09.12.2016 | Wildlife Conservation Society

nachricht Successful calculation of human and natural influence on cloud formation
04.11.2016 | Goethe-Universität Frankfurt am Main

All articles from Ecology, The Environment and Conservation >>>

The most recent press releases about innovation >>>

Die letzten 5 Focus-News des innovations-reports im Überblick:

Im Focus: Electron highway inside crystal

Physicists of the University of Würzburg have made an astonishing discovery in a specific type of topological insulators. The effect is due to the structure of the materials used. The researchers have now published their work in the journal Science.

Topological insulators are currently the hot topic in physics according to the newspaper Neue Zürcher Zeitung. Only a few weeks ago, their importance was...

Im Focus: Significantly more productivity in USP lasers

In recent years, lasers with ultrashort pulses (USP) down to the femtosecond range have become established on an industrial scale. They could advance some applications with the much-lauded “cold ablation” – if that meant they would then achieve more throughput. A new generation of process engineering that will address this issue in particular will be discussed at the “4th UKP Workshop – Ultrafast Laser Technology” in April 2017.

Even back in the 1990s, scientists were comparing materials processing with nanosecond, picosecond and femtosesecond pulses. The result was surprising:...

Im Focus: Shape matters when light meets atom

Mapping the interaction of a single atom with a single photon may inform design of quantum devices

Have you ever wondered how you see the world? Vision is about photons of light, which are packets of energy, interacting with the atoms or molecules in what...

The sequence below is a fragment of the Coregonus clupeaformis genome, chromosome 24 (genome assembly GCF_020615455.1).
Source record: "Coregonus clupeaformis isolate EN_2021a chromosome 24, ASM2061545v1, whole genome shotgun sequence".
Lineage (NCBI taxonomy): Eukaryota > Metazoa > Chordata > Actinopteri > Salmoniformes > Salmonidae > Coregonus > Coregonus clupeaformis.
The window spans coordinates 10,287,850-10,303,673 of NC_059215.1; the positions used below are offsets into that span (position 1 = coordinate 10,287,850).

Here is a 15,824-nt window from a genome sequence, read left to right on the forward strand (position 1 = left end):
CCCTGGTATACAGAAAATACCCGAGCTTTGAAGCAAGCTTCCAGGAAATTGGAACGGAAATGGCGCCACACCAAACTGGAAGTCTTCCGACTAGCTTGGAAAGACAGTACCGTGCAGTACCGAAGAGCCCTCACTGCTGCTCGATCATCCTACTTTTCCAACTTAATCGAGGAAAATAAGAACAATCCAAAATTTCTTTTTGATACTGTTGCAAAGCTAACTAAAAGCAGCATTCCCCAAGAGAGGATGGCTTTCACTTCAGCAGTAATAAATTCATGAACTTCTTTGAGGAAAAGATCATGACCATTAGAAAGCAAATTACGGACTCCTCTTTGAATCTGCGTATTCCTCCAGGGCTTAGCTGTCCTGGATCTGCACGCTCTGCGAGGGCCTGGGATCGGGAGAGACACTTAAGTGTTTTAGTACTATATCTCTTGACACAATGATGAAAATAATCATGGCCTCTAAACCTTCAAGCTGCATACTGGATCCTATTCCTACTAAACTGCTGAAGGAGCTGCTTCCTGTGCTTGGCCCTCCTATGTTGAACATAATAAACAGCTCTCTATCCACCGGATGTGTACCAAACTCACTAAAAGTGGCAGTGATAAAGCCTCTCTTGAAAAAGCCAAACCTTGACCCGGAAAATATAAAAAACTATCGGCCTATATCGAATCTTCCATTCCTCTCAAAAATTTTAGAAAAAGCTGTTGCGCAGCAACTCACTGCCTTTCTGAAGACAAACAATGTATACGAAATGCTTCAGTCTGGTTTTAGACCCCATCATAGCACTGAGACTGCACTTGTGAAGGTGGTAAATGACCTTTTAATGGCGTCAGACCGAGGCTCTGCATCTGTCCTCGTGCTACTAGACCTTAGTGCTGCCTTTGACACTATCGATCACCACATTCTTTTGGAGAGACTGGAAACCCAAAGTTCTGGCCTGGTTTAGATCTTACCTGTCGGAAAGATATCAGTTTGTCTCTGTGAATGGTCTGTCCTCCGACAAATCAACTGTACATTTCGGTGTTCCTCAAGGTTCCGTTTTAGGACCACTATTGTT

Im Focus: Novel silicon etching technique crafts 3-D gradient refractive index micro-optics

A multi-institutional research collaboration has created a novel approach for fabricating three-dimensional micro-optics through the shape-defined formation of porous silicon (PSi), with broad impacts in integrated optoelectronics, imaging, and photovoltaics.

Working with colleagues at Stanford and The Dow Chemical Company, researchers at the University of Illinois at Urbana-Champaign fabricated 3-D birefringent...

Im Focus: Quantum Particles Form Droplets

In experiments with magnetic atoms conducted at extremely low temperatures, scientists have demonstrated a unique phase of matter: The atoms form a new type of quantum liquid or quantum droplet state. These so called quantum droplets may preserve their form in absence of external confinement because of quantum effects. The joint team of experimental physicists from Innsbruck and theoretical physicists from Hannover report on their findings in the journal Physical Review X.

“Our Quantum droplets are in the gas phase but they still drop like a rock,” explains experimental physicist Francesca Ferlaino when talking about the...

All Focus news of the innovation-report >>>

Anzeige

Anzeige

Event News

ICTM Conference 2017: Production technology for turbomachine manufacturing of the future

16.11.2016 | Event News

Innovation Day Laser Technology – Laser Additive Manufacturing

01.11.2016 | Event News

#IC2S2: When Social Science meets Computer Science - GESIS will host the IC2S2 conference 2017

14.10.2016 | Event News

 
Latest News

Researchers identify potentially druggable mutant p53 proteins that promote cancer growth

09.12.2016 | Life Sciences

Scientists produce a new roadmap for guiding development & conservation in the Amazon

09.12.2016 | Ecology, The Environment and Conservation

Satellites, airport visibility readings shed light on troops' exposure to air pollution

09.12.2016 | Health and Medicine

VideoLinks
B2B-VideoLinks
More VideoLinks >>>